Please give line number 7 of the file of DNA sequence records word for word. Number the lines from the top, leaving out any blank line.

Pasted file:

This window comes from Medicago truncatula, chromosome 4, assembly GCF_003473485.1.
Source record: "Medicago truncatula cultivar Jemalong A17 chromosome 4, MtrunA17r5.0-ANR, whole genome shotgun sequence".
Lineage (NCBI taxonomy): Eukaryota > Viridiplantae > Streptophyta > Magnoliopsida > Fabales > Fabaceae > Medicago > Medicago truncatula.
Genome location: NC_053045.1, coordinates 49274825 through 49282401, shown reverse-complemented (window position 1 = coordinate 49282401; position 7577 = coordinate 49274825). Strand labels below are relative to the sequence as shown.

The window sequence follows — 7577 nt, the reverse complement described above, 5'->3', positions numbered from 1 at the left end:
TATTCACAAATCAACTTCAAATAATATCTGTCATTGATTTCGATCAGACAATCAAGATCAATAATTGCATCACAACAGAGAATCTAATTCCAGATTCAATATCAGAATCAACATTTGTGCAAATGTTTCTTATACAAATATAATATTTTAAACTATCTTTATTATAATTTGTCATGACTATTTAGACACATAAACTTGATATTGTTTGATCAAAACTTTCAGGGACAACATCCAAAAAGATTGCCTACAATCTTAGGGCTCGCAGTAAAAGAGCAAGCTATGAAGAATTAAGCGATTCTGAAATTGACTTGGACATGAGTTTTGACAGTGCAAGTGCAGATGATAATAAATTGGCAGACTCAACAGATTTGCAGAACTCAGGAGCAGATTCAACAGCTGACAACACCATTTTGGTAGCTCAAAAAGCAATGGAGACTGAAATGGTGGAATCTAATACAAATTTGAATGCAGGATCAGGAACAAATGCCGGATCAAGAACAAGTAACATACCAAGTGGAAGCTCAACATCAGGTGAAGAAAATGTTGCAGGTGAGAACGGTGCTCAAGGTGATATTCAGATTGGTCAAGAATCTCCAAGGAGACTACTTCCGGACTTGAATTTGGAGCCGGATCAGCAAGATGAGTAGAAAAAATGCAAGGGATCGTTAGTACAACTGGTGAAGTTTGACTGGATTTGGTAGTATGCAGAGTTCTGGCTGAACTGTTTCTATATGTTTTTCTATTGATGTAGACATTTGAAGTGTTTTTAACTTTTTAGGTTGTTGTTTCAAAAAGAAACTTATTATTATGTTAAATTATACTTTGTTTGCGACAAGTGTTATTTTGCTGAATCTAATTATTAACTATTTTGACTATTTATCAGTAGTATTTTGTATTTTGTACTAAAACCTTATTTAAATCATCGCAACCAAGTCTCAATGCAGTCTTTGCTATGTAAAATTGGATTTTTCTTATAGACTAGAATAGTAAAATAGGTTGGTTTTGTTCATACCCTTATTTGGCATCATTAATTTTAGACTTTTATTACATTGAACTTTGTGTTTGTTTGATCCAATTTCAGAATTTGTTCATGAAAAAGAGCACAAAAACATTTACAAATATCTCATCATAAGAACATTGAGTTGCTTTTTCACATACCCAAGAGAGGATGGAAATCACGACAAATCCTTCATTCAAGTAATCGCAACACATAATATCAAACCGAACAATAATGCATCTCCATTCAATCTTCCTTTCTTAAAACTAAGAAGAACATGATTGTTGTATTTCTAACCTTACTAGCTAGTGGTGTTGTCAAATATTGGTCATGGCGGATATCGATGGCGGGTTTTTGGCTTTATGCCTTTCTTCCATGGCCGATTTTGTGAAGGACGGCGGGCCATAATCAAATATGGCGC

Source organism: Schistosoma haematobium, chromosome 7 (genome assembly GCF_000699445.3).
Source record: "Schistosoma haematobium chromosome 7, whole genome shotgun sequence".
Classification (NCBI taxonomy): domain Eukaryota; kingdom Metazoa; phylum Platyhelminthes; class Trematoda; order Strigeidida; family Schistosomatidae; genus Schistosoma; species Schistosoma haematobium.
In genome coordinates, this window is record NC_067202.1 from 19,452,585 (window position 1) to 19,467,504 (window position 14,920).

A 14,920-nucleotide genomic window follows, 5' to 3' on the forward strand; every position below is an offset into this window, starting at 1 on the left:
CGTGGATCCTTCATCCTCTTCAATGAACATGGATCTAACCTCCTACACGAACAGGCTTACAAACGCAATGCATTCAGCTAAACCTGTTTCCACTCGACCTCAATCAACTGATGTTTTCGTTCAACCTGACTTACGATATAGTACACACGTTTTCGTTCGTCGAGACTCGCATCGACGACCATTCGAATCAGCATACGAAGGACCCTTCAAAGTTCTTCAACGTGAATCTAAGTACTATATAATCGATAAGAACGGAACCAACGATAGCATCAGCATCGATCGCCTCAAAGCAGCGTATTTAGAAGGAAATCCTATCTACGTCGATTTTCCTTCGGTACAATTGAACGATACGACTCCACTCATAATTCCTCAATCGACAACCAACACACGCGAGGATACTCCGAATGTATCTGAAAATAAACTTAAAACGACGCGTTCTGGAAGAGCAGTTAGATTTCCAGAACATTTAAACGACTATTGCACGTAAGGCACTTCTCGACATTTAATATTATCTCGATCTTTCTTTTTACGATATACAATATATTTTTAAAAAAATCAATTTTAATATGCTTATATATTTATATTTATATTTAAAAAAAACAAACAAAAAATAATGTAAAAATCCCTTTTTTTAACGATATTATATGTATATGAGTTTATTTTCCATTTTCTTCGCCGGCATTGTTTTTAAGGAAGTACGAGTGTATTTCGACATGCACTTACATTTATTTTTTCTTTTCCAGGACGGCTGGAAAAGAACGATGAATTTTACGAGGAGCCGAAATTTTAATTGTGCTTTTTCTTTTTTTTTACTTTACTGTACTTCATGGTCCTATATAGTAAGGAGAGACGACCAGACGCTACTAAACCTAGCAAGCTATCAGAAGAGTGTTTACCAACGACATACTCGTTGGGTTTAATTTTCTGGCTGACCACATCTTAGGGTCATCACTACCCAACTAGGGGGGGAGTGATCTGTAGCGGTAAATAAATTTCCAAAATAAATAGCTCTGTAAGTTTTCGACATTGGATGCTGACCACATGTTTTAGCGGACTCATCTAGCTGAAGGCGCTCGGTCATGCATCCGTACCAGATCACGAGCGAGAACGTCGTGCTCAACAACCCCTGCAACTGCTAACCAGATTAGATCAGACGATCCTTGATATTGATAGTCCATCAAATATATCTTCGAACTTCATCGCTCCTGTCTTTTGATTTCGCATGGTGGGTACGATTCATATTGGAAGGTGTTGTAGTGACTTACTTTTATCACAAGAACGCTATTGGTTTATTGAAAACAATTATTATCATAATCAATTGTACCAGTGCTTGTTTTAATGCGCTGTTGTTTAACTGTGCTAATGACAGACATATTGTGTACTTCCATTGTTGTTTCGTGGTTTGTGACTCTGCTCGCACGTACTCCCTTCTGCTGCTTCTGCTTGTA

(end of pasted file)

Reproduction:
Source organism: Schistosoma haematobium, chromosome 7 (genome assembly GCF_000699445.3).